Ksen pursues peace of the action

Area activist finds fertile ground for message post-9-11
By Pamela H. Sacks


WORCESTER — Kevin M. Ksen pulls a chain out from under his blue plaid shirt. Swinging on the end of it are two dog tags — his father’s, from Robert Ksen’s time in the Army between the wars in Korea and Vietnam.

This comes as a surprise. Few people would seem less likely to be wearing military identification than Mr. Ksen, who is a leading figure in the local antiwar movement.

The dog tags remind him, he says, that his antiwar activities are not against the men and women fighting in Iraq. Rather, he wants to stop the war and quickly get the troops home.

“I need to remember when I’m out demonstrating and praying that I’m against a president who has decided to ignore the world,” says Mr. Ksen, a devout Catholic. “His father bombed people back to the Stone Age. George Bush wants revenge and cheaper oil.”

Mr. Ksen, who is 37 and intense in a soft-spoken way, was one of an initial group of 30 to 40 people who came together immediately after Sept. 11, 2001, to oppose military retaliation to the terrorist attacks. They met at Clark University and formed Worcester Peace Works.

Mr. Ksen volunteered to build a list of e-mail addresses. A community activist for 16 years, he started with 100 e-mail addresses of people who might be interested.

“There were people who joined I didn’t know, and people I knew and invited to join,” Mr. Ksen says. “There are a lot of folks that share leadership.”

The database now numbers 763 participants who represent a wide range of ages and backgrounds, he says. About a third are connected to area colleges and universities.

“Some may have come to one meeting, and there are others who have gone to every meeting since 9-11,” Mr. Ksen says. “For me, given all the things I’ve done in Worcester in the past, I’ve never seen anything that big. I thought we’d be working with 30 or 40 people.”

The group holds a vigil at Lincoln Square each Tuesday and has organized bus trips to demonstrations against the war in New York City and Boston. Members meet once a week at Clark University.

Mr. Ksen had been spending an hour or two a day on antiwar activities; when the war started, he redoubled his efforts, working the phones and finding out what people felt they had the energy to do.

For the first four or five months, Mr. Ksen was at every Lincoln Square vigil. That was not possible after he took his current job as site coordinator for the Worcester Youth Center.

He joined thousands of other protesters in Manhattan twice, on Feb. 15 and March 22.

“They were very different experiences,” he says. “On the 15th, people were quickly locked behind barricades and confined to narrow areas. Police on horses nearly galloped through. I was talking to someone and I turned and a horse’s nostrils were 2 inches from my face.”

He says he saw the police using billy clubs on 18-year-olds and 56-year-olds. It was, he says, “a very negative experience.”

On March 20, the day after the bombing started, Mr. Ksen was at the United Congregational Church in Worcester for a “teach-in” with 120 high school students who walked out of class in protest of the war. They had asked him for help in expressing their feelings in a constructive way.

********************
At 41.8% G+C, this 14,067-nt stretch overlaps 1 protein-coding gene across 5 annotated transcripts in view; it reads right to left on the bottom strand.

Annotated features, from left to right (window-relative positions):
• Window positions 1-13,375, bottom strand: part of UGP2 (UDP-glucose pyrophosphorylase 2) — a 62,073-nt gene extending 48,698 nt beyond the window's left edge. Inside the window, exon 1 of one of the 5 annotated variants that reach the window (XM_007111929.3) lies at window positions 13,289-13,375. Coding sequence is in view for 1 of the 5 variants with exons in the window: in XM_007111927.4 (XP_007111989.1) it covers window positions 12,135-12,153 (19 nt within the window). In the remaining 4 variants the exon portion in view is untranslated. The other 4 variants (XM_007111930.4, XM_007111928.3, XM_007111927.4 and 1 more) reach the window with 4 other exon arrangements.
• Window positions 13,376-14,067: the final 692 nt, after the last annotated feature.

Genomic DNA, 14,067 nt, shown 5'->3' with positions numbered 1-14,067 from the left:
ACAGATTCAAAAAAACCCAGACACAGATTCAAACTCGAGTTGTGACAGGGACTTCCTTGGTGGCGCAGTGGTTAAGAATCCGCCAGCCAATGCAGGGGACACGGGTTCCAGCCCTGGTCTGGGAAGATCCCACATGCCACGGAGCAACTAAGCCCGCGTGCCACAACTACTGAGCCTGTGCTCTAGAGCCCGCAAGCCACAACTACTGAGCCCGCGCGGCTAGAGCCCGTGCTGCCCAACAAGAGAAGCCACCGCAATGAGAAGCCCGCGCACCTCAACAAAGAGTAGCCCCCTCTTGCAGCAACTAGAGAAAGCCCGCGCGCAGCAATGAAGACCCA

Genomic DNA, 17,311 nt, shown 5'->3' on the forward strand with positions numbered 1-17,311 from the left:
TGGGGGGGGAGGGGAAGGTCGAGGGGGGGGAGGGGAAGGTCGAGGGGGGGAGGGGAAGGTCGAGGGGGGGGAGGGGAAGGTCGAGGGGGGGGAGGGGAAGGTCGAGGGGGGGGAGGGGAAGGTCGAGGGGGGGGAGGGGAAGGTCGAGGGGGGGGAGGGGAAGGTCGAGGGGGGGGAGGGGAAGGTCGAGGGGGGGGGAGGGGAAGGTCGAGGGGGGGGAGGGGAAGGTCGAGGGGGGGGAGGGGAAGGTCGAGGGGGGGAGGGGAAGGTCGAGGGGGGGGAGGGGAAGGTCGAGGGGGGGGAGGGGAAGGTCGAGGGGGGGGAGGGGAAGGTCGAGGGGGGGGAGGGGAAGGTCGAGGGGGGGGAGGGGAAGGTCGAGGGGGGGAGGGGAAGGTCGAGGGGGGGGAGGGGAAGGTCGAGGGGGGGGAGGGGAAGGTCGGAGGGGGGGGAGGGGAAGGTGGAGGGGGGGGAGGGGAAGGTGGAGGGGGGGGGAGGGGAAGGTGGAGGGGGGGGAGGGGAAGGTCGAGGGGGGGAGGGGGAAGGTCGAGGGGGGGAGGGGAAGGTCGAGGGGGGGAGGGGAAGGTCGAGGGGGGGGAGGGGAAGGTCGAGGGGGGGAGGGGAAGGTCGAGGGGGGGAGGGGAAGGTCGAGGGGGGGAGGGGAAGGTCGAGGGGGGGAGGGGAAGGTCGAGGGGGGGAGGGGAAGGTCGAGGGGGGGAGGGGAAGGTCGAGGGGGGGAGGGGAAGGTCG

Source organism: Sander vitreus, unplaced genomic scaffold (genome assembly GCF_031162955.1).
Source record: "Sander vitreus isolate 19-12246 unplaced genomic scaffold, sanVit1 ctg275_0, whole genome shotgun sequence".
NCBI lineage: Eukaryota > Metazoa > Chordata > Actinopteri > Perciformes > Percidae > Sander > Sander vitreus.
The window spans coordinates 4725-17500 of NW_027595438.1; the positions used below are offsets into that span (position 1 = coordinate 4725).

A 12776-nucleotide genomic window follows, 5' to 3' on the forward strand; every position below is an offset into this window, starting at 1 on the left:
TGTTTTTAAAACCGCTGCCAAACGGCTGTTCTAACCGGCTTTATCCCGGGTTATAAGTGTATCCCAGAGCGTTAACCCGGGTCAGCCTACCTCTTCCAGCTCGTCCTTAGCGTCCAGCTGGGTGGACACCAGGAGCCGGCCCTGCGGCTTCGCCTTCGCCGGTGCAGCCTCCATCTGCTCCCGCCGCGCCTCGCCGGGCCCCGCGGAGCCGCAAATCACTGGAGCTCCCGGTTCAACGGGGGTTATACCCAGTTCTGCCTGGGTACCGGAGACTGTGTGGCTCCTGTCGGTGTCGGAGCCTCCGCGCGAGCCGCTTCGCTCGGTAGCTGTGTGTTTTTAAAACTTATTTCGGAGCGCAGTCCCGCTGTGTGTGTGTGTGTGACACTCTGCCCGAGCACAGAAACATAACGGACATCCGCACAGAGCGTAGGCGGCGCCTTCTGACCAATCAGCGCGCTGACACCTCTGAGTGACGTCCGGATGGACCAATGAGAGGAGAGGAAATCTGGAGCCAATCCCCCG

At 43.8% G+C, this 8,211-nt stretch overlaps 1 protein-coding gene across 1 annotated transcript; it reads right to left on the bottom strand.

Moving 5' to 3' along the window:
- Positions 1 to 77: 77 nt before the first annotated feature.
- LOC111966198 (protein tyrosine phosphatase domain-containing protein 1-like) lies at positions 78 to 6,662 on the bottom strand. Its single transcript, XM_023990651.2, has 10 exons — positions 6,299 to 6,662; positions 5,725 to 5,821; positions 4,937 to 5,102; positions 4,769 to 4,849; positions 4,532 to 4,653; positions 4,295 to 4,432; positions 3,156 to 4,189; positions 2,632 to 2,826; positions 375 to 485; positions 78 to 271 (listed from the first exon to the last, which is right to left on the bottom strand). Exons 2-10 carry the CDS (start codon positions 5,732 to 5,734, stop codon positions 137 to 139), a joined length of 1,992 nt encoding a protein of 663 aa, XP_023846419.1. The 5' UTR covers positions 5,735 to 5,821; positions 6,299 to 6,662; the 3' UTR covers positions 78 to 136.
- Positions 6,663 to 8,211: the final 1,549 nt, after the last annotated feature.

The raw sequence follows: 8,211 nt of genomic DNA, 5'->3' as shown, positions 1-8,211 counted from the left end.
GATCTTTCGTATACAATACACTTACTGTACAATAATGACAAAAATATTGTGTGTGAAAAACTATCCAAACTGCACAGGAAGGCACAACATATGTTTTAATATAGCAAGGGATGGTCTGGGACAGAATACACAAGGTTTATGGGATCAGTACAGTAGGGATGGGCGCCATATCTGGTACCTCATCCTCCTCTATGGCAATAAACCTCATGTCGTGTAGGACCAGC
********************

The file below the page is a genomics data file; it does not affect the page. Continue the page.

“They said, `If we walk out at 11:30, what will we do?’ I stepped forward and offered to work with them,” Mr. Ksen recalls.

Two days later, he was on a bus headed to Manhattan with 42 other antiwar activists. Things went better than in February.

“Police were more relaxed and off to the side and smiling, and allowed people to march,” he says.

While the membership of Worcester Peace Works is diverse, some activists have charged that the antiwar movement nationwide is riddled with anti-Israeli sentiment.

The issue recently burst into the open when Michael Lerner, editor of Tikkun, the largest-circulation liberal Jewish magazine in the world, was barred by a pro-Palestinian group from speaking at a demonstration in San Francisco. Mr. Lerner is an outspoken opponent of the war, who backs the creation of a Palestinian state.

Mr. Ksen says he was not troubled by Mr. Lerner’s exclusion because the process agreed upon was that any one of the four groups sponsoring the demonstration had veto power over any speaker.


“There is history we have to learn better about Israel and Palestine,” Mr. Ksen advises. “We have to understand America’s role. The helicopters and bombs come from the U.S. The discussion we most need to have is what has been our role — building up their (Israel’s) military and not holding them accountable.”

U.S. Rep. James P. McGovern, D-Worcester, who is against the war, sees things differently.

“One of the reasons I had, and still have, great reservations about the war is that I fear we will create a more difficult climate for peace,” he says, referring to Israel and the Palestinians. “I worry we are inflaming the Arab world and jeopardizing their (Israel’s) security. We need a world that respects Israel.”

Since his graduation from the College of the Holy Cross in 1987, Mr. Ksen has dedicated himself to social issues. He says he started down that road as a youngster growing up in West Warren, a tight-knit community where residents looked out for one another.

He has lived and worked among the needy, seeking to encourage community development and solve the problems of homelessness and youth violence. He said the work has led him to ask: “What are society’s priorities? Where are we spending our money?”


While he remains dedicated to local issues, Mr. Ksen says, his membership in the Global Action Network, a local anticorporate globalization group, has given him a broader vision.

That does not mean he has any interest in following the progress of the war going on in Iraq, half a world away.

“My goal was for the war not to start, and now for it to stop as soon as possible,” Mr. Ksen says.